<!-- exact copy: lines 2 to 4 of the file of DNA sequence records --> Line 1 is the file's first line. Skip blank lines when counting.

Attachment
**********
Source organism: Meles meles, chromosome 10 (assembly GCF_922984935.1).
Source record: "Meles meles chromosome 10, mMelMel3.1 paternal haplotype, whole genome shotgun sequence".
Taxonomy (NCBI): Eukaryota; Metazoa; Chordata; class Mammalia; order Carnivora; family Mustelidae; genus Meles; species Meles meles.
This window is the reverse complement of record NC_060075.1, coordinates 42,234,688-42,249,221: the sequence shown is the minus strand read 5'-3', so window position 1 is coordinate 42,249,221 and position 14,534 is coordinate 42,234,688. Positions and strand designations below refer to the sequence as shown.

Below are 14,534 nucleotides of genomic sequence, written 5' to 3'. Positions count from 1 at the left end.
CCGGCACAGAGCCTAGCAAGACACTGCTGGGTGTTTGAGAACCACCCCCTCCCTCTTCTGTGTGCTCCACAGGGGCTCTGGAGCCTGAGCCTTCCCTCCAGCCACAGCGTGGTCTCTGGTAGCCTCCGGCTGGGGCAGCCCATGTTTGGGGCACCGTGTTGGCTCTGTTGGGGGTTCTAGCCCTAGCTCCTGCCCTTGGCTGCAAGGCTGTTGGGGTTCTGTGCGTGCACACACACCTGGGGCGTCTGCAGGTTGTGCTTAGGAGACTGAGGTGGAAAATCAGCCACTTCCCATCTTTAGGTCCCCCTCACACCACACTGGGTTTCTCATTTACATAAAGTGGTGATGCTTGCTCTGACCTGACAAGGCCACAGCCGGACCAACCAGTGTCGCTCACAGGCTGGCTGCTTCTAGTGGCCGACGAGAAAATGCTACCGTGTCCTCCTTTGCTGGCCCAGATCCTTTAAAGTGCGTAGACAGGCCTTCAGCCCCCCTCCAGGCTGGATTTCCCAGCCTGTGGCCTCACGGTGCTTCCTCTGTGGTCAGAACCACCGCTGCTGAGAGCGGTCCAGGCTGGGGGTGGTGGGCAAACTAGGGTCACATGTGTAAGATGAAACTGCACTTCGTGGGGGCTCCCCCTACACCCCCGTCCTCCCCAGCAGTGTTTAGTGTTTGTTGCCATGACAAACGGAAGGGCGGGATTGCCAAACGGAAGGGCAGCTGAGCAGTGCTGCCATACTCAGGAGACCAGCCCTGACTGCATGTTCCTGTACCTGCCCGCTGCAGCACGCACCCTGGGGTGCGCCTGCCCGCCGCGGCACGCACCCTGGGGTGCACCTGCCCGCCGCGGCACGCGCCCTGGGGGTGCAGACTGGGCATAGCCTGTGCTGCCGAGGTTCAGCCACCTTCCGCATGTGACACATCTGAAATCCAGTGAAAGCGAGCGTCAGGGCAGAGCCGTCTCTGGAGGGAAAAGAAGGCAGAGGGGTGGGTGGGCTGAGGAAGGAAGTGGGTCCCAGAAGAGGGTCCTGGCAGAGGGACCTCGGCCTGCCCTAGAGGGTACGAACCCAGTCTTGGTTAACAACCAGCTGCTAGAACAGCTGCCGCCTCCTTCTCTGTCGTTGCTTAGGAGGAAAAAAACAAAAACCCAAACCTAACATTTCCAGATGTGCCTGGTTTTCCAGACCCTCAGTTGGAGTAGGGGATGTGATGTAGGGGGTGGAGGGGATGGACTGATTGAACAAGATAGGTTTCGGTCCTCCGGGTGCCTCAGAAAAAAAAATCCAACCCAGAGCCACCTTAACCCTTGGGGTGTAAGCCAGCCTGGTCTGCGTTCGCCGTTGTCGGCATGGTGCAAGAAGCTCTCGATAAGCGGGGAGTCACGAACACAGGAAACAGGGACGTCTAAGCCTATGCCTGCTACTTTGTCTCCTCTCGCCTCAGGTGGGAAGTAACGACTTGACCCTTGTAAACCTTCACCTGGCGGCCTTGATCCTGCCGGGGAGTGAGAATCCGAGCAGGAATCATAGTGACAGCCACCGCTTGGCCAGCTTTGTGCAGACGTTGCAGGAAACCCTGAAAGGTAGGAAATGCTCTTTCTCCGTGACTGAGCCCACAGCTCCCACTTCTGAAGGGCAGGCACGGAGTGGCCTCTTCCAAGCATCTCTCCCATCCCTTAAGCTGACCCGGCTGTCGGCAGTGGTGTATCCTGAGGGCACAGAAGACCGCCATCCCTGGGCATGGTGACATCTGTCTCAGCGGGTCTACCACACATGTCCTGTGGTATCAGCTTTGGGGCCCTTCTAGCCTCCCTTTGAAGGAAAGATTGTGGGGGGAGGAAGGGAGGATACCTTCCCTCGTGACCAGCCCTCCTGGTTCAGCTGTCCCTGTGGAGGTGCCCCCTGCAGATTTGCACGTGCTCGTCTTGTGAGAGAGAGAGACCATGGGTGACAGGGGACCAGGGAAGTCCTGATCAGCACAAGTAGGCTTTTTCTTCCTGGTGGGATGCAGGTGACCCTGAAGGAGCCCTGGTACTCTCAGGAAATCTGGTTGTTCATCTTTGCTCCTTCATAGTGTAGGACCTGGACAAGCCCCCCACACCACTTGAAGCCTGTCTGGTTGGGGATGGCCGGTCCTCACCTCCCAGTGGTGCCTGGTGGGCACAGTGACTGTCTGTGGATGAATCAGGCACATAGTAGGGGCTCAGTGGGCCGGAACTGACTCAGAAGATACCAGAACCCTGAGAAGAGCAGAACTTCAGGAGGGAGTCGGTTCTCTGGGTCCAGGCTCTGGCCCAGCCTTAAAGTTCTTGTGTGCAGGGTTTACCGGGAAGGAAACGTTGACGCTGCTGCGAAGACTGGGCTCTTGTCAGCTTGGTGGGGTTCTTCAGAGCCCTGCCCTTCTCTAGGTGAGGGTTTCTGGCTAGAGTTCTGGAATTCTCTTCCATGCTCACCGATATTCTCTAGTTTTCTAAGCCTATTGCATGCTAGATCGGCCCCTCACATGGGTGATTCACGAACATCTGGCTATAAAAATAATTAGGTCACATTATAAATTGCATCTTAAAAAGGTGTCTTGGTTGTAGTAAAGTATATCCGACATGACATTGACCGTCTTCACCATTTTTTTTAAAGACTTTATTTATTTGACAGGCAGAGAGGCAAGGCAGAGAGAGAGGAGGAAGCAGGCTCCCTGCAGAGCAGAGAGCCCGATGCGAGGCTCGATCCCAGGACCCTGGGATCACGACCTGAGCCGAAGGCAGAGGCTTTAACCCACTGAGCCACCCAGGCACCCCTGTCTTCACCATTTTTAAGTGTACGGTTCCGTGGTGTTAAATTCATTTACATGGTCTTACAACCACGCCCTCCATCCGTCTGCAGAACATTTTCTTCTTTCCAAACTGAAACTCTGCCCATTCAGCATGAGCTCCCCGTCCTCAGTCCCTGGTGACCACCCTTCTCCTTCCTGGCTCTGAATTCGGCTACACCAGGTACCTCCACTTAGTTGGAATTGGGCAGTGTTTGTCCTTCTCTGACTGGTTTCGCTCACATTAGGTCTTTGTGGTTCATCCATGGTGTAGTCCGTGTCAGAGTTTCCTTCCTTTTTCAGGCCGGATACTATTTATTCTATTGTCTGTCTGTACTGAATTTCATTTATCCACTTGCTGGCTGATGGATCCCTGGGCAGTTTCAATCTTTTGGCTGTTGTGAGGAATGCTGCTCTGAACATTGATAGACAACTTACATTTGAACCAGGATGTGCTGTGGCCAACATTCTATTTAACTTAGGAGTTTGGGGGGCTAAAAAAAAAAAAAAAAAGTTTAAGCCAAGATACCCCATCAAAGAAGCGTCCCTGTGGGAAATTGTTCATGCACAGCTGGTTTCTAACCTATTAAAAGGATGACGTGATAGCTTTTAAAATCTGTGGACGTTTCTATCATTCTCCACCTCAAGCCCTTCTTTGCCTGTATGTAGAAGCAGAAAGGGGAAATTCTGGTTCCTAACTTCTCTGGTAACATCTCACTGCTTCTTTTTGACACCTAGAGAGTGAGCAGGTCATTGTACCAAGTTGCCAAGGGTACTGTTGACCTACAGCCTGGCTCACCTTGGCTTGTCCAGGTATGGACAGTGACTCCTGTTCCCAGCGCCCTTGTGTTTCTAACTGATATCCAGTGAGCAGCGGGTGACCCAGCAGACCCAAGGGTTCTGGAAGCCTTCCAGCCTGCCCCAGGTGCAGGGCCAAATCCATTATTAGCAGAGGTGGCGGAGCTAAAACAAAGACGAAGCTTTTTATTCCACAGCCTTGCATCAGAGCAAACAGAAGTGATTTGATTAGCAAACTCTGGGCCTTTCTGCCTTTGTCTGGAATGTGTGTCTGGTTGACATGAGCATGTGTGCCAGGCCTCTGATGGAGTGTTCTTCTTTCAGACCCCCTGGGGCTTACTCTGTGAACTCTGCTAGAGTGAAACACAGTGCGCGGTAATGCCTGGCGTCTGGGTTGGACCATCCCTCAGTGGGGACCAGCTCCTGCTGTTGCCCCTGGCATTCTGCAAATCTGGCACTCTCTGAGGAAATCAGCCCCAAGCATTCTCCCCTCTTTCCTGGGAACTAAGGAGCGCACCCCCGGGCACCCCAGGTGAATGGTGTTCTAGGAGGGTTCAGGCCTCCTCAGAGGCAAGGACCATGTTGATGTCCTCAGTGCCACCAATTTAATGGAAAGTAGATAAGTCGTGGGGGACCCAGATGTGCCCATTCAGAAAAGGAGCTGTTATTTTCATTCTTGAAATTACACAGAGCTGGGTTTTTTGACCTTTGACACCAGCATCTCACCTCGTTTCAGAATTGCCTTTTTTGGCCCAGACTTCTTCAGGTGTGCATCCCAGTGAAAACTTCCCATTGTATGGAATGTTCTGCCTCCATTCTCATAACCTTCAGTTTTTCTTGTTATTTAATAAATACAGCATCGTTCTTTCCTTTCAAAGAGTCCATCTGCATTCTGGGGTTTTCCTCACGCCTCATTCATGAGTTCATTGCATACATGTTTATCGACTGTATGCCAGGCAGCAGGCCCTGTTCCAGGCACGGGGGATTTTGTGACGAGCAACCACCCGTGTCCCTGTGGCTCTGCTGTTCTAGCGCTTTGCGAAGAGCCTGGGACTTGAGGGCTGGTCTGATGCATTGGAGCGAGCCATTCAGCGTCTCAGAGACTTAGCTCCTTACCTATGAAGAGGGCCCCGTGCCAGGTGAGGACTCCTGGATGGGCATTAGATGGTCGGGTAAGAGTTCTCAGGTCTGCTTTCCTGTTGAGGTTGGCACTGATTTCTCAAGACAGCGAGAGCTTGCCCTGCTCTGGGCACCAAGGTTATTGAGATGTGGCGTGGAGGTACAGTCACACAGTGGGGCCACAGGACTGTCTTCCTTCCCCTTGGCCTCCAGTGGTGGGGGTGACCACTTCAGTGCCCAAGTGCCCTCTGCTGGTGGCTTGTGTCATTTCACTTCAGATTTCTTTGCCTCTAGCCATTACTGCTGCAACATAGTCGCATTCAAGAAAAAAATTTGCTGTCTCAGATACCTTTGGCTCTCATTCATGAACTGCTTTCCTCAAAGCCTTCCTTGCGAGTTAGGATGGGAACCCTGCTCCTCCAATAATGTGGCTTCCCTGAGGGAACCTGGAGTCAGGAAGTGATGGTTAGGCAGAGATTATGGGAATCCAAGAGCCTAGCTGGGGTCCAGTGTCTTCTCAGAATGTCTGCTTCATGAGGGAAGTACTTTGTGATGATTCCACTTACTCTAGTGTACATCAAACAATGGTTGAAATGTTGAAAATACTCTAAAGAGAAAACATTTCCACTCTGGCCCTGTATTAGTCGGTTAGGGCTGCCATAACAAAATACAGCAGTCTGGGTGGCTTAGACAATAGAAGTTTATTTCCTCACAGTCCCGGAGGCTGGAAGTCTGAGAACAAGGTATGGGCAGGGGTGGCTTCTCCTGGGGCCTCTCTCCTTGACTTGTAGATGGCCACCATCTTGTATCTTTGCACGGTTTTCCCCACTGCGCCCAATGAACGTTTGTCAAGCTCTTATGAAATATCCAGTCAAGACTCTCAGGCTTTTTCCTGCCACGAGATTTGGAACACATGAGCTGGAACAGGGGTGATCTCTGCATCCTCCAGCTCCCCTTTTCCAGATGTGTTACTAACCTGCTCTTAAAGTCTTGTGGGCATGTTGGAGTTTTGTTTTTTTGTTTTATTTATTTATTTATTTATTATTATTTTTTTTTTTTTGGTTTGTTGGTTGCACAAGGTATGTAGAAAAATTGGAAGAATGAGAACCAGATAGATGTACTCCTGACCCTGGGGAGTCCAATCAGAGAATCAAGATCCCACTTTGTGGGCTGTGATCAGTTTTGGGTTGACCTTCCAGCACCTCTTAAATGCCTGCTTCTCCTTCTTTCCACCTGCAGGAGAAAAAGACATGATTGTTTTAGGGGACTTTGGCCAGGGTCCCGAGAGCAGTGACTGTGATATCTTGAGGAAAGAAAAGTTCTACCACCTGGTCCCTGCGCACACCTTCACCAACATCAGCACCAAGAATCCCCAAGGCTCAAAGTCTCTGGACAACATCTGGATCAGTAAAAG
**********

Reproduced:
Source record: "Meles meles chromosome 10, mMelMel3.1 paternal haplotype, whole genome shotgun sequence".
Taxonomy (NCBI): Eukaryota; Metazoa; Chordata; class Mammalia; order Carnivora; family Mustelidae; genus Meles; species Meles meles.
This window is the reverse complement of record NC_060075.1, coordinates 42,234,688-42,249,221: the sequence shown is the minus strand read 5'-3', so window position 1 is coordinate 42,249,221 and position 14,534 is coordinate 42,234,688. Positions and strand designations below refer to the sequence as shown.